U.S. To Require Stability Control In All Vehicles

April 6, 2007
New technology is expected to save between 5,300 and 9,600 lives.

Electronic stability control must be included in all new vehicles sold in the United States by 2012, the U.S. government said April 5. The new crash prevention technology keeps drivers from losing control on slippery roads or in emergency situations with the aid of automatic computer-controlled braking. It has been shown to prevent deadly rollovers.

Standardized electronic stability control (ESC) is expected to save between 5,300 and 9,600 lives annually and prevent between 168,000 and 238,000 injuries on U.S. roadways, the department of transportation said.

The estimated average cost of electronic stability control is approximately $111 per vehicle, assuming the model already features antilock brakes. Automakers must begin to equip their vehicles with the technology in the 2009 model and must offer it as standard equipment by September 2011.

"Like airbags and seat belts, 10 years down the road we will look back at the new ESC technology and wonder how we ever drove a car without it," Transportation Secretary Mary Peters said when unveiling the new rules at the New York auto show.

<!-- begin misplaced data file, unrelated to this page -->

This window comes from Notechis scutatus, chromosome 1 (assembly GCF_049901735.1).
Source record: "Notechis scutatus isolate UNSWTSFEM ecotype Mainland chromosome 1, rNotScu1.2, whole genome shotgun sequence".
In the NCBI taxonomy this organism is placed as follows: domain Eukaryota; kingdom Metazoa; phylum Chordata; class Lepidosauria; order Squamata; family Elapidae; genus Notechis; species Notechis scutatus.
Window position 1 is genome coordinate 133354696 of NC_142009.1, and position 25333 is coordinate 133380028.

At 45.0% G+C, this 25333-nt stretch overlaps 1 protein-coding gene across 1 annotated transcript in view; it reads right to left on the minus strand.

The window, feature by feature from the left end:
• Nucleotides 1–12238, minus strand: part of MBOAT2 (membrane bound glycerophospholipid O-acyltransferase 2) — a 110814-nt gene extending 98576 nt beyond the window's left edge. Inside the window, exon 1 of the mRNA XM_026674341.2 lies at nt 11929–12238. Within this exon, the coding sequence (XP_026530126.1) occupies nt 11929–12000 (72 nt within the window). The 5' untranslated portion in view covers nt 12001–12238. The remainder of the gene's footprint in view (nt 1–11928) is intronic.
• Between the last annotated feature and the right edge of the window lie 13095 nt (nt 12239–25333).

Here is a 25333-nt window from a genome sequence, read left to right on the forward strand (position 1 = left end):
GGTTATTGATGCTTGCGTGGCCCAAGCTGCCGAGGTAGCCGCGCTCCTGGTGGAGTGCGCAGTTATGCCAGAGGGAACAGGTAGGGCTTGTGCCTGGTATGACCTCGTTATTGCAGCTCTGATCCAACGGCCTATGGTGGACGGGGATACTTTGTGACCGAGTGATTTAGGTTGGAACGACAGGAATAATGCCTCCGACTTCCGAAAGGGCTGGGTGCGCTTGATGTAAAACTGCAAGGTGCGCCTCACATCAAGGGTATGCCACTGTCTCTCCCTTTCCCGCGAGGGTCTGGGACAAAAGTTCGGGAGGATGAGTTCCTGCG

"ESC technology will put the brakes on crashes and help drivers keep control of their cars in critical situations," National Highway Traffic Safety Administrator Nicole Nason added.

Copyright Agence France-Presse, 2007

About the Author

Agence France-Presse

Copyright Agence France-Presse, 2002-2024. AFP text, photos, graphics and logos shall not be reproduced, published, broadcast, rewritten for broadcast or publication or redistributed directly or indirectly in any medium. AFP shall not be held liable for any delays, inaccuracies, errors or omissions in any AFP content, or for any actions taken in consequence.

Sponsored Recommendations

Voice your opinion!

To join the conversation, and become an exclusive member of IndustryWeek, create an account today!